Career Advice from a Tarot Card Reader
Stepping into the shop was like entering the wand store in Harry Potter. The store was small, dark and filled with crystals, swords, and rows of books on mysticism, goddesses and sacred texts. Velvet chairs faced a fireplace and the proprietor immediately launched into a rant about how much he hates the term “new age” (the mysticism he practices is ancient).
I was there to have my tarot cards read. A friend of mine had seen a card reader in this mysticism shop and recommended him as a particularly intuitive guy. I was immediately curious. At 30, with several years of work experience under my belt (and many, many more ahead), I’m trying to figure out what I want in my career. I’ve started taking time to reflect on this a few times a year, and decided that a tarot card reading would be a good start for my springtime reflection. I don’t personally believe that there is magic in the cards, and certainly wasn’t expecting him to predict my future or anything, but I figured it was guaranteed to be something to reflect on.
The reader I went to, Patrick, used a deck that featured animals. A website describing this type of deck explains, “This unique and powerful divination system draws upon ancient wisdom and tradition to teach the healing medicine of animals.” Patrick opened our session by praying to the “Grandmother,” and would often say, “Let’s ask Grandmother,” or “Let’s see what Grandmother says,” before he pulled a card. I gathered that calling on Grandmother was his way of invoking a wise and gentle higher power.
Patrick first laid out a pattern of a dozen cards and walked me through what the animal on each card symbolized (butterfly: possibilities, armadillo: boundaries), sometimes noting the card’s status in the deck (“Oh, this is the top spiritual card!”). At this point, I hadn’t told him anything about myself, but as he talked through this initial pattern of cards, I was surprised by how much resonated with me. He talked about a year of reflection and growth and an upcoming decision. I had spent the past year job searching, starting a new position, soul-searching and separating a bit from my family, and was facing a decision about my job in the next few months. This might be like your horoscope, where any month’s description could be made relevant to anyone, but it truly felt like the reading fit what I was going through.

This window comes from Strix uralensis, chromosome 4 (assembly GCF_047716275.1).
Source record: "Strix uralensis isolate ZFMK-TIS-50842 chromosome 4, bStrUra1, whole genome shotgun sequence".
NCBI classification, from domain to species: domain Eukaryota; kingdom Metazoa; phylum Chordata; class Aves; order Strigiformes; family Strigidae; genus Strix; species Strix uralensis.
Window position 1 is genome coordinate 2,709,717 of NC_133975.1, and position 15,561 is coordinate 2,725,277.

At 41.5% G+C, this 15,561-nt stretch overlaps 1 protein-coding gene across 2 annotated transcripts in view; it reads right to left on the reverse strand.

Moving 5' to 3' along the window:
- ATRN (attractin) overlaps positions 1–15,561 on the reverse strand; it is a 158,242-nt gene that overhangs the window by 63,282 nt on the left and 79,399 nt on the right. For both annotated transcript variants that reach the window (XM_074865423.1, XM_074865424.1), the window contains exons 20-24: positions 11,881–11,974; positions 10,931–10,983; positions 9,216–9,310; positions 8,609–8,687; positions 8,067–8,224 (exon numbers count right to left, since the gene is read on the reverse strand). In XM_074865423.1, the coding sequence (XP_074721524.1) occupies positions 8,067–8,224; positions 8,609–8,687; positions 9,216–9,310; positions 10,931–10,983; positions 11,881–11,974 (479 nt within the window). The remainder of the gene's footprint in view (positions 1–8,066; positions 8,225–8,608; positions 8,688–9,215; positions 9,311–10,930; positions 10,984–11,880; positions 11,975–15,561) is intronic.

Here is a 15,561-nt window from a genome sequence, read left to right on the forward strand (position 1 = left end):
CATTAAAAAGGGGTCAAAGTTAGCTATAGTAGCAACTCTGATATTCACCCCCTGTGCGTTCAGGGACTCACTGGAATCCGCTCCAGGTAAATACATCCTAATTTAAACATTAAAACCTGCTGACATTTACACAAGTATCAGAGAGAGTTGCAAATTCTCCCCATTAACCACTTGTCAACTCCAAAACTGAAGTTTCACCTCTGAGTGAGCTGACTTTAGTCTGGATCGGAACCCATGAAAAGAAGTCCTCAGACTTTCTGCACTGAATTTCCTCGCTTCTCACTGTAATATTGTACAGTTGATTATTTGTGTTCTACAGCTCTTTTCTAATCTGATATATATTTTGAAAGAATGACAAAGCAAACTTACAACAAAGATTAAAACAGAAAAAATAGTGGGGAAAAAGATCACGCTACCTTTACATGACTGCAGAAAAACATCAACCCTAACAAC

When he finished describing this first pattern of cards, I told him what his explanation had brought up in my mind, especially noticing that I had really focused in on my work and career. I told Patrick a bit about my current situation: I work for a local government agency in a grant-funded position, where I work on an issue that is important to me (the environment), but the tasks and work environment aren’t always very inspiring. Yet working government hours (pretty 9-5 and flexible) leaves me with time to explore other things. I had started drawing again after years without making time for any art.
While pulling more cards and sharing stories from his own life, Patrick encouraged me to shift my attitude about my job. Instead of focusing on not being totally fulfilled at work, I should be grateful to work on the environmental issues that are important to me, while still having plenty of time to do other things (like write about this experience). We talked about specific strategies to address some of the challenges I’m facing at work—the mountain lion card told me that I needed to be bold, and make sure to get what I need. The eagle indicated that there was power and promise in a new project that I had just started. I also asked him about family and romantic relationships. He spent over two hours talking to me, sharing his stories, and advising me based on what both the cards and I told him.
I had been nervous going in to the reading that I would be told something I didn’t want to hear (perhaps that I should leave my job?), but I left feeling wonderful. Patrick had affirmed what I had been feeling about my situation, but was reluctant to say out loud because it sounded unambitious. If anything, this is the magic in the cards and in their reader: They give words (and animal symbols) to the thoughts already swimming around in our head that we haven’t been able to voice.
Some of the cards particularly stuck with me and have even turned into mantras that help me return to the good feelings I had when leaving the magic shop.
When I feel discouraged and need to assert myself more actively, I think: “Be bold like the mountain lion!”
When I wonder if the job is the right fit, I tell myself: “Follow the raven! Be grateful for the miracles I have.”
Stephanie Stern works on energy efficiency and environmental issues in San Francisco. You can learn more about her at stephstern.com.